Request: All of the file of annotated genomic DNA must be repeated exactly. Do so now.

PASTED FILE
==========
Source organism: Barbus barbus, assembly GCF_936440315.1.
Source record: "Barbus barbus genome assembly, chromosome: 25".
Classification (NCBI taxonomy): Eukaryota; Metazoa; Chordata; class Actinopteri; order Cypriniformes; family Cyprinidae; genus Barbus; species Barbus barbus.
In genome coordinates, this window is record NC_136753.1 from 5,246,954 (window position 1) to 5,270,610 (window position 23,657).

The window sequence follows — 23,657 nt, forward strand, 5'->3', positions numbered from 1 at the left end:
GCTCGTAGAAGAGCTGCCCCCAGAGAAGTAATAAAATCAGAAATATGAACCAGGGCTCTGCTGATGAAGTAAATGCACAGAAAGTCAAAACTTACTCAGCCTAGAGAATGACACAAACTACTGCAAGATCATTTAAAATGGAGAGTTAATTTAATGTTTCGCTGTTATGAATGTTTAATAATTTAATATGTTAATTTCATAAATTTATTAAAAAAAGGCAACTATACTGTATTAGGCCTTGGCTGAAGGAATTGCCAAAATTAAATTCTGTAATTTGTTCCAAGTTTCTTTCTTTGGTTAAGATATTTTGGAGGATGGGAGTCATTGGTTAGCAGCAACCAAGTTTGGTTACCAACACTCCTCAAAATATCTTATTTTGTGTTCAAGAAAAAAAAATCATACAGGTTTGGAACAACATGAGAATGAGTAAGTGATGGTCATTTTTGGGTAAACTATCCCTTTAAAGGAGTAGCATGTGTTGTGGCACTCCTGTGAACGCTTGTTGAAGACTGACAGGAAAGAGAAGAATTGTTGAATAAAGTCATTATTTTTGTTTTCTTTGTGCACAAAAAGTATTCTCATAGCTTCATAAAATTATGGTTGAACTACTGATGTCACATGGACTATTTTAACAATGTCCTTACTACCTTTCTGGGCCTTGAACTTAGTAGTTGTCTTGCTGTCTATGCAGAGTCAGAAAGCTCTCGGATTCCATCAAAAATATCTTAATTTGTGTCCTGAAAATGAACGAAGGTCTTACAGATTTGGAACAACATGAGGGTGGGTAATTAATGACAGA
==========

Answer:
Source organism: Barbus barbus, assembly GCF_936440315.1.
Source record: "Barbus barbus genome assembly, chromosome: 25".
Classification (NCBI taxonomy): Eukaryota; Metazoa; Chordata; class Actinopteri; order Cypriniformes; family Cyprinidae; genus Barbus; species Barbus barbus.
In genome coordinates, this window is record NC_136753.1 from 5,246,954 (window position 1) to 5,270,610 (window position 23,657).

The window sequence follows — 23,657 nt, forward strand, 5'->3', positions numbered from 1 at the left end:
GCTCGTAGAAGAGCTGCCCCCAGAGAAGTAATAAAATCAGAAATATGAACCAGGGCTCTGCTGATGAAGTAAATGCACAGAAAGTCAAAACTTACTCAGCCTAGAGAATGACACAAACTACTGCAAGATCATTTAAAATGGAGAGTTAATTTAATGTTTCGCTGTTATGAATGTTTAATAATTTAATATGTTAATTTCATAAATTTATTAAAAAAAGGCAACTATACTGTATTAGGCCTTGGCTGAAGGAATTGCCAAAATTAAATTCTGTAATTTGTTCCAAGTTTCTTTCTTTGGTTAAGATATTTTGGAGGATGGGAGTCATTGGTTAGCAGCAACCAAGTTTGGTTACCAACACTCCTCAAAATATCTTATTTTGTGTTCAAGAAAAAAAAATCATACAGGTTTGGAACAACATGAGAATGAGTAAGTGATGGTCATTTTTGGGTAAACTATCCCTTTAAAGGAGTAGCATGTGTTGTGGCACTCCTGTGAACGCTTGTTGAAGACTGACAGGAAAGAGAAGAATTGTTGAATAAAGTCATTATTTTTGTTTTCTTTGTGCACAAAAAGTATTCTCATAGCTTCATAAAATTATGGTTGAACTACTGATGTCACATGGACTATTTTAACAATGTCCTTACTACCTTTCTGGGCCTTGAACTTAGTAGTTGTCTTGCTGTCTATGCAGAGTCAGAAAGCTCTCGGATTCCATCAAAAATATCTTAATTTGTGTCCTGAAAATGAACGAAGGTCTTACAGATTTGGAACAACATGAGGGTGGGTAATTAATGACAGA